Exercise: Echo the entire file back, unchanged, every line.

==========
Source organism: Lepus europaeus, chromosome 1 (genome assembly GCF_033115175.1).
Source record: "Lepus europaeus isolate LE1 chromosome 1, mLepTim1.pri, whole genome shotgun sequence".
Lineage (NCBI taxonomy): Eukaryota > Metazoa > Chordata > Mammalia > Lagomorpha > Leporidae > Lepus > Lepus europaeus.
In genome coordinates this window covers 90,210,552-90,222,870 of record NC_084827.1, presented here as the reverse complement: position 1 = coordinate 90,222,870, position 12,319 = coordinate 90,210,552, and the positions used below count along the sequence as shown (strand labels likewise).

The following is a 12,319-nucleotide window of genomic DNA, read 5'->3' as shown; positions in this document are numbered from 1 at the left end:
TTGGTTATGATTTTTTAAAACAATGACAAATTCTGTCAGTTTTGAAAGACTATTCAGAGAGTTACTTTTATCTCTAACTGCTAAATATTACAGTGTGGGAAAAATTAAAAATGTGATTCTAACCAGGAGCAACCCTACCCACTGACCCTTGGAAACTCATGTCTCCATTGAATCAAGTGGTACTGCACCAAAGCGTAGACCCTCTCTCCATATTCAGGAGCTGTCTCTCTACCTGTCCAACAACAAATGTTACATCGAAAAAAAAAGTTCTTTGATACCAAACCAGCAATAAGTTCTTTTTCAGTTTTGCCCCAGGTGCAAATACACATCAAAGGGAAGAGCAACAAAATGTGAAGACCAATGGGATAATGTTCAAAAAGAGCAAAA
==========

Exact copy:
Source organism: Lepus europaeus, chromosome 1 (genome assembly GCF_033115175.1).
Source record: "Lepus europaeus isolate LE1 chromosome 1, mLepTim1.pri, whole genome shotgun sequence".
Lineage (NCBI taxonomy): Eukaryota > Metazoa > Chordata > Mammalia > Lagomorpha > Leporidae > Lepus > Lepus europaeus.
In genome coordinates this window covers 90,210,552-90,222,870 of record NC_084827.1, presented here as the reverse complement: position 1 = coordinate 90,222,870, position 12,319 = coordinate 90,210,552, and the positions used below count along the sequence as shown (strand labels likewise).

The following is a 12,319-nucleotide window of genomic DNA, read 5'->3' as shown; positions in this document are numbered from 1 at the left end:
TTGGTTATGATTTTTTAAAACAATGACAAATTCTGTCAGTTTTGAAAGACTATTCAGAGAGTTACTTTTATCTCTAACTGCTAAATATTACAGTGTGGGAAAAATTAAAAATGTGATTCTAACCAGGAGCAACCCTACCCACTGACCCTTGGAAACTCATGTCTCCATTGAATCAAGTGGTACTGCACCAAAGCGTAGACCCTCTCTCCATATTCAGGAGCTGTCTCTCTACCTGTCCAACAACAAATGTTACATCGAAAAAAAAAGTTCTTTGATACCAAACCAGCAATAAGTTCTTTTTCAGTTTTGCCCCAGGTGCAAATACACATCAAAGGGAAGAGCAACAAAATGTGAAGACCAATGGGATAATGTTCAAAAAGAGCAAAA